Thinking of buying a caravan? Be aware of scams.

With no international travel on the horizon, many Australians are looking to buy a second-hand caravan or motorhome and hit the open road for their next holiday.

This is an exciting plan, however, there are a few things you need to be aware of before you spend thousands of your hard-earned dollars on something that might not be what is advertised. 

The Australian Competition and Consumer Commission's ScamWatch service said it received 303 reports mentioning "caravans", "motorhomes" or "campers" between January 1 and November 8 2020 — with over $200,000 in losses. Nearly 100 of those reports were from the last month, totaling about $70,000 in losses.

Here are some things you should look out for.

If you think something looks too good to be true, it is.

If something doesn’t feel right about the seller or caravan/motorhome, like the price is too low, do not exchange money and back away from the purchase. With scams on the rise it is times like these you need to trust your instinct.

Make sure the vehicle exists.

Always make sure that you inspect the caravan/motorhome in person and that it matches the advertisement. If you can't see it for yourself, organise for a trusted friend or family member to do it for you.

Ask the hard questions.

Don't be afraid to ask some hard questions. These include asking for the history and maintenance, the age, the last service, what trips the caravan/motorhome has been on, and any major problems to be fixed. It is important to bear in mind that if it is a private seller they may not be 100% transparent as everyone wants the best price, but it doesn't hurt to investigate more.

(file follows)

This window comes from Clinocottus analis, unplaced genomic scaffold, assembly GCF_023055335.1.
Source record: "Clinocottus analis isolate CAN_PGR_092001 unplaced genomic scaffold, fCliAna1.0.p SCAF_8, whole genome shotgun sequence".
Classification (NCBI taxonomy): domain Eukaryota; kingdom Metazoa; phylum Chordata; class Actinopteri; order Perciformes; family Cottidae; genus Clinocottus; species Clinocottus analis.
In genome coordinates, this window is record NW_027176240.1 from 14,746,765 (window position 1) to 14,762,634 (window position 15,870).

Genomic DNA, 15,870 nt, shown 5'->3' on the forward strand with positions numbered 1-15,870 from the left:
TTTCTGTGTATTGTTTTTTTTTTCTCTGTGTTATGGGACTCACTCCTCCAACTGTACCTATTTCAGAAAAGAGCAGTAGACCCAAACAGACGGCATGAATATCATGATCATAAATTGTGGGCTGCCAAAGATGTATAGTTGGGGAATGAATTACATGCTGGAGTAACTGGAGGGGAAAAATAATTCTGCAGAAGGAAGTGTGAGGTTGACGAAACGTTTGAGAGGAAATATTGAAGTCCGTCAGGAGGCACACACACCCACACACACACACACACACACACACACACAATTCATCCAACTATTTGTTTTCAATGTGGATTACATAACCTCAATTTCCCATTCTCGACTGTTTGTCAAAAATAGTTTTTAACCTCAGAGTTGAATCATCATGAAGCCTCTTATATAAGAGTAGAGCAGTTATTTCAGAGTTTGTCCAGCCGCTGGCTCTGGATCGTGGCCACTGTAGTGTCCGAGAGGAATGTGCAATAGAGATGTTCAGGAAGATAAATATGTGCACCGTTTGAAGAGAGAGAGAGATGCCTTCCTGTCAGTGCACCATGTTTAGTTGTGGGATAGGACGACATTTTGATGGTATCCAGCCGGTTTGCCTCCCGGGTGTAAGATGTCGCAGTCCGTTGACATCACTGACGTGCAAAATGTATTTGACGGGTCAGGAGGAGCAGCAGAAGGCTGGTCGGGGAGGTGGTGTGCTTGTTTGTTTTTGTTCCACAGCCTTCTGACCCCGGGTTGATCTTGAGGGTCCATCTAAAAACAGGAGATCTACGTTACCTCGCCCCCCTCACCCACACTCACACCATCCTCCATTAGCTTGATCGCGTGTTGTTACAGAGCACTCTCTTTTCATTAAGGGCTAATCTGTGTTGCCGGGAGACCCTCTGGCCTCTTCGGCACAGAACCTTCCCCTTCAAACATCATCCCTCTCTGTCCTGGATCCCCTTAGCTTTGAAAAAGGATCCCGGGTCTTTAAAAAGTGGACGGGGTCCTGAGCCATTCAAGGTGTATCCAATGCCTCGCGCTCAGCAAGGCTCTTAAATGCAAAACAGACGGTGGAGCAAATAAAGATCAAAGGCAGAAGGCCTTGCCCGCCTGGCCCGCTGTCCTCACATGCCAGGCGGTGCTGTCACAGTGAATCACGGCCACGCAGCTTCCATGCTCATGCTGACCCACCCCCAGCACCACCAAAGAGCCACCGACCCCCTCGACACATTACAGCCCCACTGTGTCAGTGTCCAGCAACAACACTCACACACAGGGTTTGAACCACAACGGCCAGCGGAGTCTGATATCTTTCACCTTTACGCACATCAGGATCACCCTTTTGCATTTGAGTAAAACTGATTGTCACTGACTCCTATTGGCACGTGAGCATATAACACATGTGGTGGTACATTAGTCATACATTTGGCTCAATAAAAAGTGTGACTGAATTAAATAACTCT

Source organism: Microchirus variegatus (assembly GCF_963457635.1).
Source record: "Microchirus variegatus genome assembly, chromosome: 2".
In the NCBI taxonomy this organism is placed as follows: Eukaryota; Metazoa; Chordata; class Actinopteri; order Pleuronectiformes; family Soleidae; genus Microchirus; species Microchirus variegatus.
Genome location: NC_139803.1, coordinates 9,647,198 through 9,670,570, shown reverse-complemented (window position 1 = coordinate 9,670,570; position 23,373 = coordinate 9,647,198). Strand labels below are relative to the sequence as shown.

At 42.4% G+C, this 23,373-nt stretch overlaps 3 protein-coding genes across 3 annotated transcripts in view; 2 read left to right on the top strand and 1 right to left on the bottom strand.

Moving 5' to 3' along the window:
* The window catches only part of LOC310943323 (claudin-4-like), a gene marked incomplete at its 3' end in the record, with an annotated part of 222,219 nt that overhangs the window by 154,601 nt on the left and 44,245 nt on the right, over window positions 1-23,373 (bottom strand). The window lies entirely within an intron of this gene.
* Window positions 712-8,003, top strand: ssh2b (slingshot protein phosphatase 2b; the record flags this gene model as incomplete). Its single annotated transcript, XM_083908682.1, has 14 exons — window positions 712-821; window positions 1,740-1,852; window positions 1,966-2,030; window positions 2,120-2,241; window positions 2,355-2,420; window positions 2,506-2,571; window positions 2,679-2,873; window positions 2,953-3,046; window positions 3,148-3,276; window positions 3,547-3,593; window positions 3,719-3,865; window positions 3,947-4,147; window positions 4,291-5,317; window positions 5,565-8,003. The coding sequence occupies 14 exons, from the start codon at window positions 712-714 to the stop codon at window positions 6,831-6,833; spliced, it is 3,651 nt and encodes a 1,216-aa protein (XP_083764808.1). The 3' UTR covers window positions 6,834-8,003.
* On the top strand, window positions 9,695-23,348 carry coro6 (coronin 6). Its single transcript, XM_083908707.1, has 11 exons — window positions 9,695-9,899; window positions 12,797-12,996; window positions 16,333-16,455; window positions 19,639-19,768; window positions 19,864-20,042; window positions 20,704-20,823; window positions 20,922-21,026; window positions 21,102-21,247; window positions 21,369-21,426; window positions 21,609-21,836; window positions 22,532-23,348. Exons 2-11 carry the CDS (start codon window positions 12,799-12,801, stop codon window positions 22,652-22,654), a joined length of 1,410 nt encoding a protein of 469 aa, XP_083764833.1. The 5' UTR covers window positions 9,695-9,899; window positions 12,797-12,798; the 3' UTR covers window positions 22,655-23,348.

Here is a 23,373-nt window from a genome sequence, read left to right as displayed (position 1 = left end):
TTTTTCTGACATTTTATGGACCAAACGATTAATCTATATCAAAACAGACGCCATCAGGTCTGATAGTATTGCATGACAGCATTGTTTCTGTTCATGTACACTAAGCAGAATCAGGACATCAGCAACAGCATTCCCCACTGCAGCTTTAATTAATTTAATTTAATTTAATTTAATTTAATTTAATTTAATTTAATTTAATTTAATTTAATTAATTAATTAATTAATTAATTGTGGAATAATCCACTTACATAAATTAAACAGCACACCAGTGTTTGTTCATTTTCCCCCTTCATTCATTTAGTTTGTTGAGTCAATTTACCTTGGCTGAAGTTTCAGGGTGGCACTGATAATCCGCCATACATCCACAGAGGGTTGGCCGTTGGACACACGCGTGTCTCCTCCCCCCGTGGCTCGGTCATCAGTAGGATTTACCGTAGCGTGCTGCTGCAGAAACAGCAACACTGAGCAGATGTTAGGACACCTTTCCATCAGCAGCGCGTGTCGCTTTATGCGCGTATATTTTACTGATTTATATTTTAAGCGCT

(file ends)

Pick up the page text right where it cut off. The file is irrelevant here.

Is the website real or fake?

If you are looking to purchase caravan/motorhome from a retail website, make sure that it is a legitimate site and not a front for a scam. Find out exactly who you are dealing with. Do an online search for independent reviews of the company and anything that might indicate it might be a scam, such as a Google maps search to verify the company's physical address is genuine.

Check the Personal Property Securities Register (PPSR).

It is important that people undertake checks to reduce the risk of repossession when purchasing valuable second-hand property privately. For only $2, you can get some peace of mind by searching the PPSR, a national online register that contains important information about second-hand property including:

  • safe from repossession;
  • not reported as written off; and,
  • not reported as stolen.

Find out more about PPSR checks.

Making payment.

When making an online payment, only pay for items using a secure payment service — such as credit card or a payment provider such as PayPal. Avoid any arrangement with a stranger that asks for up-front payment via money order, wire transfer, international funds transfer, pre-loaded card or electronic currency, like Bitcoin, as once your money has left your account, it is impossible to get back.

Never send money or give credit card or online account details to anyone you don't know or trust.

Lastly, if you think you have been scammed it is vital that you contact Defence Bank immediately as the longer you leave it, the more likely it is that you won’t get your money back.

Visit to read more about buying and selling scams.

Read next:
The scams and fraud pandemic.


Important note: This information is of a general nature and is not intended to be relied on by you as advice in any particular matter. You should contact us at Defence Bank to discuss how this information may apply to your circumstances.

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